Stranger in the Farm 2

Stranger in the Farm 2

It was the early hours of the day. Buyers were already in the farm to get eggs. But the eggs were not enough and some people had to go elsewhere. The farmer was sad. So he went under a shade to milk a cow. As he worked silently, an old friend walked in. Smiling faintly, the visitor threw out a question, “Great farmer, how are you?” He sat on the chair beside his friend and crossed his legs.

“Fine, my brother,” Ajayi raised his head and replied. He masked his anger with a smile and got back to work.

“You are always busy, Ajayi. How is your family?”

There was no answer.

Sensing that his friend was unhappy, the visitor, Mr. Bode, sat up and asked, “What is wrong, Ajayi? You look pale as if you had fallen from a tree.”

Ajayi hissed. He rose to his feet and moved to a corner and sat on a chair. “My eggs were stolen last night!” he lamented and turned away.

“You mean a thief visited your farm last night?” Mr. Bode shook his head, “what a wicked world! Did you get the person?”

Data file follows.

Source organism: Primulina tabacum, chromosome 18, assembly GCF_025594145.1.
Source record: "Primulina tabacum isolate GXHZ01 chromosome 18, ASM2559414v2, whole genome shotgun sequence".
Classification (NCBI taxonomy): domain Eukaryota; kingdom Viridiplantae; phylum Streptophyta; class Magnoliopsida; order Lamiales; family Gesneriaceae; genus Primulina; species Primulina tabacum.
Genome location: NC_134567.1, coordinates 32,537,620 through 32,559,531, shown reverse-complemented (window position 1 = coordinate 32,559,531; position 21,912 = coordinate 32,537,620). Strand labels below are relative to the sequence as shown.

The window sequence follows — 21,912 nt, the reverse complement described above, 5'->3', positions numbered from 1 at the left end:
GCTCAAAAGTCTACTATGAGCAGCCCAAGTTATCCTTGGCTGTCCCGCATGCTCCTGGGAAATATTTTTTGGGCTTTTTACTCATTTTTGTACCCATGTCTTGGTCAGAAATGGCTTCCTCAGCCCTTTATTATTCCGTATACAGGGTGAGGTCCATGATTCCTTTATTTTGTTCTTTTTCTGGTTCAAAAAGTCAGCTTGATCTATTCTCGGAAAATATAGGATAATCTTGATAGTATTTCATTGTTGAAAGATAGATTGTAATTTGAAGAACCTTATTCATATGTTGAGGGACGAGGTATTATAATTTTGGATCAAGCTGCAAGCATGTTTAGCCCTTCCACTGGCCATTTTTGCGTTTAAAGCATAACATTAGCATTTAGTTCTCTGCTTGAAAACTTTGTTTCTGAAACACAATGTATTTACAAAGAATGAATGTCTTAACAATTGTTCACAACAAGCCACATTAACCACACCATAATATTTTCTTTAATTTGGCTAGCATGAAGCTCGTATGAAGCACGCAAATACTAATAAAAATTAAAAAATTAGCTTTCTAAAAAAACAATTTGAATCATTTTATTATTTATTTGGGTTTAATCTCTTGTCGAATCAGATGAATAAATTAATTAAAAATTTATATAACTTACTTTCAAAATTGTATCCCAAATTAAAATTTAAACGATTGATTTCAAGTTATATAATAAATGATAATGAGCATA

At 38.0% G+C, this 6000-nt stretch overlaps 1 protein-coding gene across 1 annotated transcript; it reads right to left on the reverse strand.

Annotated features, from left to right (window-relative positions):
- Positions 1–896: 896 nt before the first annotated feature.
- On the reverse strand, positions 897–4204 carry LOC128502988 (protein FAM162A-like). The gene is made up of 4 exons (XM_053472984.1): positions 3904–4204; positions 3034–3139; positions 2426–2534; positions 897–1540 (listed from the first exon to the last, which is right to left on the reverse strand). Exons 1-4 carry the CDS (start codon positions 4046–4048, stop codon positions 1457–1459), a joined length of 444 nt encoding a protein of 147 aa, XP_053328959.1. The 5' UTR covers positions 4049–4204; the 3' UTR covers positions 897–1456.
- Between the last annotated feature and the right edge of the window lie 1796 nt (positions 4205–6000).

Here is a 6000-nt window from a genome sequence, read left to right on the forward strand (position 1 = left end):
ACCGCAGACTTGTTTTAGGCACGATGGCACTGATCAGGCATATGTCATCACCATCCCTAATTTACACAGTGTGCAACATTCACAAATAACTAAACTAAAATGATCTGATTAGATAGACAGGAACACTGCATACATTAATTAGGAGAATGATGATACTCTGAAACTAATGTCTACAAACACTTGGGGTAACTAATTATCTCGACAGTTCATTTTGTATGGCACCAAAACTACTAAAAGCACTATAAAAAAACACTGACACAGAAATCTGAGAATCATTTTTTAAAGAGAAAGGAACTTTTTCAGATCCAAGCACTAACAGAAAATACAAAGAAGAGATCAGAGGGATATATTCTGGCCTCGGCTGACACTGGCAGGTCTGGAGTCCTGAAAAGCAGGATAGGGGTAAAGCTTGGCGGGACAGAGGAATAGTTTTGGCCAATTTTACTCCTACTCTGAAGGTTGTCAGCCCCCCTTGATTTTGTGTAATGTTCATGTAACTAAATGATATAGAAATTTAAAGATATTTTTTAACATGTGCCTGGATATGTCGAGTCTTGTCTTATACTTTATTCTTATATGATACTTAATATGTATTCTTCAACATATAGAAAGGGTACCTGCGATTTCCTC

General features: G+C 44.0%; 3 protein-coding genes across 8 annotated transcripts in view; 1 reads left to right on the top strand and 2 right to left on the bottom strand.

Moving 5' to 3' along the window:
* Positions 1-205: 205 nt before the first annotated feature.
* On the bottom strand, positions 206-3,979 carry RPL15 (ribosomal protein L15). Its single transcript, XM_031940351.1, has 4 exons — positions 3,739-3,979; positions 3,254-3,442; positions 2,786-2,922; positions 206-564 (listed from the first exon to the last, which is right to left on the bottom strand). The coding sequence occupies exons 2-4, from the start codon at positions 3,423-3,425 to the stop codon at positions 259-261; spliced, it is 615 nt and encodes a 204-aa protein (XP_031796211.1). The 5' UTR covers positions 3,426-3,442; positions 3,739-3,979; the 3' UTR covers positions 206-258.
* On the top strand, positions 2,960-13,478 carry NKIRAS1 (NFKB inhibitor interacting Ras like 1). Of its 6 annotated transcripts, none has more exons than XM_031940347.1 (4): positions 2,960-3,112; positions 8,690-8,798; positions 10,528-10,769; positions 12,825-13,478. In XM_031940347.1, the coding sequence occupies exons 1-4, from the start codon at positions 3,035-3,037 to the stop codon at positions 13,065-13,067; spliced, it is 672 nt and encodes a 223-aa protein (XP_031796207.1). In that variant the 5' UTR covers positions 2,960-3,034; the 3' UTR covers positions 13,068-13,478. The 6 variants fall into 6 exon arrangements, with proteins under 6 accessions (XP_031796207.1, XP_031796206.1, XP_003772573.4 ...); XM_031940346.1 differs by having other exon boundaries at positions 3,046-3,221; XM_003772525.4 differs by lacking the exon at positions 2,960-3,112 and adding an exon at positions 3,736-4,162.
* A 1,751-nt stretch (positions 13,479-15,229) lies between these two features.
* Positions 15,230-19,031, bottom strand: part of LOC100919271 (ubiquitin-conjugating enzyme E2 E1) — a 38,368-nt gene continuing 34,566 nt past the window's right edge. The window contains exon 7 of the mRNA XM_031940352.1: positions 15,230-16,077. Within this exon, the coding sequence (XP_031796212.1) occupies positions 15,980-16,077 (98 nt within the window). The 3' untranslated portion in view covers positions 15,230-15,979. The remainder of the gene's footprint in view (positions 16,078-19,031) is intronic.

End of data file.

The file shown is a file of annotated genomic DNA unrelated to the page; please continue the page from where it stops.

“No. He escaped before I could do anything,” Mr. Ajayi told his friend.

Bode took a deep breathe and crossed his arms over his body. “You have been complaining about this thief for a long time,” he said and coughed. “It is now a bone in your neck.”

“Yes, but I will have my way someday!” Ajayi spoke confidently as their eyes met.

Bode nodded. “Oh, you will. Everyday is for the thief but one day is for the owner of the house. If I may ask, how do you intend to stop the thief?”

Ajayi sighed deeply. He flung a glance at his guest who was anxiously awaiting a response. But since he was not ready to reveal his plans, he replied, “I don’t have any plan in my head yet.”

“Ah,” the visitor was disappointed. “This is not your best of times. But my mind tells me something.”

“Please tell me,” Ajayi insisted and sat up.

“Your workers might have a hand in this!” Mr. Bode disclosed. He raised an eyebrow, nodding gently.

Mr. Ajayi faced the roof and pondered over his words. Not convinced, he turned to his friend and replied, “I trust my workers. They don’t steal!”

The visitor chuckled and said, “You sound like a man under a spell.”


“You are a business man, Ajayi. Don’t get me wrong. I did not say it is a crime to trust people. But anybody can change. A friend in the day could be an enemy at night!”

Ajayi took a mighty heave and looked at his face. “Very well. I will look at them closely and see if I have a thief among them,” he replied.